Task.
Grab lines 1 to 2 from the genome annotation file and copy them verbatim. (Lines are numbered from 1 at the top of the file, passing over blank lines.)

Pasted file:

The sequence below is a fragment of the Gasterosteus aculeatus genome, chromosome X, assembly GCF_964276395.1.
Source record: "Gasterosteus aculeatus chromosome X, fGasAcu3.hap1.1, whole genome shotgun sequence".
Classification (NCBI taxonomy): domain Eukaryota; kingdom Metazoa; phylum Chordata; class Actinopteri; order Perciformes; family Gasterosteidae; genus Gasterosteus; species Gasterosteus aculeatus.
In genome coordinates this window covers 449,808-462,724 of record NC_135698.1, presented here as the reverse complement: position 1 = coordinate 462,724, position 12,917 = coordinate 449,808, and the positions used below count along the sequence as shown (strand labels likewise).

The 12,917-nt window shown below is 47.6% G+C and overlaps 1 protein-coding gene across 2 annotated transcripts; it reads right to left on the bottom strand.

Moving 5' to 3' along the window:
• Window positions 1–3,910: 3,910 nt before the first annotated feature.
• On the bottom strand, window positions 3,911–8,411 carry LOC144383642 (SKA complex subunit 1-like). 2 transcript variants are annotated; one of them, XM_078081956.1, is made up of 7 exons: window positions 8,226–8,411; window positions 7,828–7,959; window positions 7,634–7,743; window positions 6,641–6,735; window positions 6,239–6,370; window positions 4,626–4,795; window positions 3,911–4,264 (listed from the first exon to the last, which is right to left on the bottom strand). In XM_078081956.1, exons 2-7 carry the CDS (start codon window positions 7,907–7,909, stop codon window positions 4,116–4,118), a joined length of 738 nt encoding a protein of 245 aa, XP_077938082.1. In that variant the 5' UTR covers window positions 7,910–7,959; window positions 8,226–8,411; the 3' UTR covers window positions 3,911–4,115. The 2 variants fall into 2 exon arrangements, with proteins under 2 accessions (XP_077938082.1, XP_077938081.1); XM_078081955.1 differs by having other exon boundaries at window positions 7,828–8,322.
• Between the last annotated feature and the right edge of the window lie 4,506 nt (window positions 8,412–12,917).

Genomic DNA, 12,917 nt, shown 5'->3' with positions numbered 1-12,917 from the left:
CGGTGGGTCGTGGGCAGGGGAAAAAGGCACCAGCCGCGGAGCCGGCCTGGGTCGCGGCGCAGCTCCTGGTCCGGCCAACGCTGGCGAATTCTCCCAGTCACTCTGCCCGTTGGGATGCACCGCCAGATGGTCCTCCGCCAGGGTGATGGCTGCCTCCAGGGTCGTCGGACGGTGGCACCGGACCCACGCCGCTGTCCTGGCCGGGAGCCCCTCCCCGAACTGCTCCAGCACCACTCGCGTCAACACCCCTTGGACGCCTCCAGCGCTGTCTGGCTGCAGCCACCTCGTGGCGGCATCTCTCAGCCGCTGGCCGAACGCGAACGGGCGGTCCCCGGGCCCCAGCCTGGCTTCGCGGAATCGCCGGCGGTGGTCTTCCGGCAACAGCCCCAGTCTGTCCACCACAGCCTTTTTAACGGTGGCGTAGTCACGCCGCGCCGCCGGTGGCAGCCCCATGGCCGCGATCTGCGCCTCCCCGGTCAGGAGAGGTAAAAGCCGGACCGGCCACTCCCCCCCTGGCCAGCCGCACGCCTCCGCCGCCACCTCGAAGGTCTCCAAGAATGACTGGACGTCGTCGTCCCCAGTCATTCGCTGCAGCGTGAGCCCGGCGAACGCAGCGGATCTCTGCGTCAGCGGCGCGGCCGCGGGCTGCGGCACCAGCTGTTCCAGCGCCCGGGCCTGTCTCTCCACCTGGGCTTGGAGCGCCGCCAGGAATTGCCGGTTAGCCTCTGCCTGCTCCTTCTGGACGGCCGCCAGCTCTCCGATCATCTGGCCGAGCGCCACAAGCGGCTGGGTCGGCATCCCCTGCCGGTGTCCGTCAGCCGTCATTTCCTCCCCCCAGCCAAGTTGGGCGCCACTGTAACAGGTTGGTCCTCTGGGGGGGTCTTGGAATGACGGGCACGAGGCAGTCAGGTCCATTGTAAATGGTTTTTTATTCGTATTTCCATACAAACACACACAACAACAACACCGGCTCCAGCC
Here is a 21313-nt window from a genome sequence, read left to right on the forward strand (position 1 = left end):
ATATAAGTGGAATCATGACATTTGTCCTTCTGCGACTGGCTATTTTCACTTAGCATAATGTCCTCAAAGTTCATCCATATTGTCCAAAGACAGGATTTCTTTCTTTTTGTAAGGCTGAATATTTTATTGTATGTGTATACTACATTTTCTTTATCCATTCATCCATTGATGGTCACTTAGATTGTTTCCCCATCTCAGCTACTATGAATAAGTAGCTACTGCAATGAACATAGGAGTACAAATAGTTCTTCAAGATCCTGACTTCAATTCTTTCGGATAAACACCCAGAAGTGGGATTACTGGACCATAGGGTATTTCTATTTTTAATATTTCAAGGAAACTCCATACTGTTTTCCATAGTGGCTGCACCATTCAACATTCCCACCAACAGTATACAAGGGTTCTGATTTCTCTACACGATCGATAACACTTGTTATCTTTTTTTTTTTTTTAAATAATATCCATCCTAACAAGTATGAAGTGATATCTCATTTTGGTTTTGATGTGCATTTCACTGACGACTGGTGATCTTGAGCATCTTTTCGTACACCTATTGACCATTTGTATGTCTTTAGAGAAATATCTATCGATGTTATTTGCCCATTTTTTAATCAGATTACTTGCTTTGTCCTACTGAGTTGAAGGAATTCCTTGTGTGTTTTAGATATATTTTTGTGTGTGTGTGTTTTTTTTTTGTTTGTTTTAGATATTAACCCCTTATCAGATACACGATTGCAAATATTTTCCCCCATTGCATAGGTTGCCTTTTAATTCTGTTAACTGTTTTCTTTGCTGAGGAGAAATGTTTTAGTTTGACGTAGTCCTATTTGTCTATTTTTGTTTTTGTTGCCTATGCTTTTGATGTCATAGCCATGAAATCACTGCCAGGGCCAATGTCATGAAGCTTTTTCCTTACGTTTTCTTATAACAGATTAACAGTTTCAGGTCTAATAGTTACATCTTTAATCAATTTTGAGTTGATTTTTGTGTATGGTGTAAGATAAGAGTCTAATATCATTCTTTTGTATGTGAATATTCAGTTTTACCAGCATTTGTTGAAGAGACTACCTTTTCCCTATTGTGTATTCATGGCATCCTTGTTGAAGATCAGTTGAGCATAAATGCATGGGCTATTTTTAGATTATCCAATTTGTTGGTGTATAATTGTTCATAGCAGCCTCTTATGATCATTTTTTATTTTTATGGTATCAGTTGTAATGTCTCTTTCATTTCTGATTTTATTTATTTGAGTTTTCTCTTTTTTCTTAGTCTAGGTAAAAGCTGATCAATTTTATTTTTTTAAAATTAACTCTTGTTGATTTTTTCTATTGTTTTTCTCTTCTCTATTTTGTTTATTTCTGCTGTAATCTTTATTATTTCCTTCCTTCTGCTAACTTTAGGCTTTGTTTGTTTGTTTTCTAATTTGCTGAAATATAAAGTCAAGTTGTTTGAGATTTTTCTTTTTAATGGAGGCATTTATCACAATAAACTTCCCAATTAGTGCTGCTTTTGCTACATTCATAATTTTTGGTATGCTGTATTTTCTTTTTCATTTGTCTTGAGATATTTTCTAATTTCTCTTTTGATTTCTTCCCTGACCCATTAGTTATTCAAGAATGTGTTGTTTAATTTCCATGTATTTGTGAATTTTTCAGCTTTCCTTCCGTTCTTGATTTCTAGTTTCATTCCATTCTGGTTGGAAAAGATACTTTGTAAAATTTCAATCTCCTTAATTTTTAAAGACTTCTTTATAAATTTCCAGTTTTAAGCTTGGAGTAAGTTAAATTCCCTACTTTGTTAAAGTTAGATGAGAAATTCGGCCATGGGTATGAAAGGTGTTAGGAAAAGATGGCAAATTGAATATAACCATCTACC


The sequence below is a fragment of the Gasterosteus aculeatus genome, chromosome X, assembly GCF_964276395.1.
Source record: "Gasterosteus aculeatus chromosome X, fGasAcu3.hap1.1, whole genome shotgun sequence".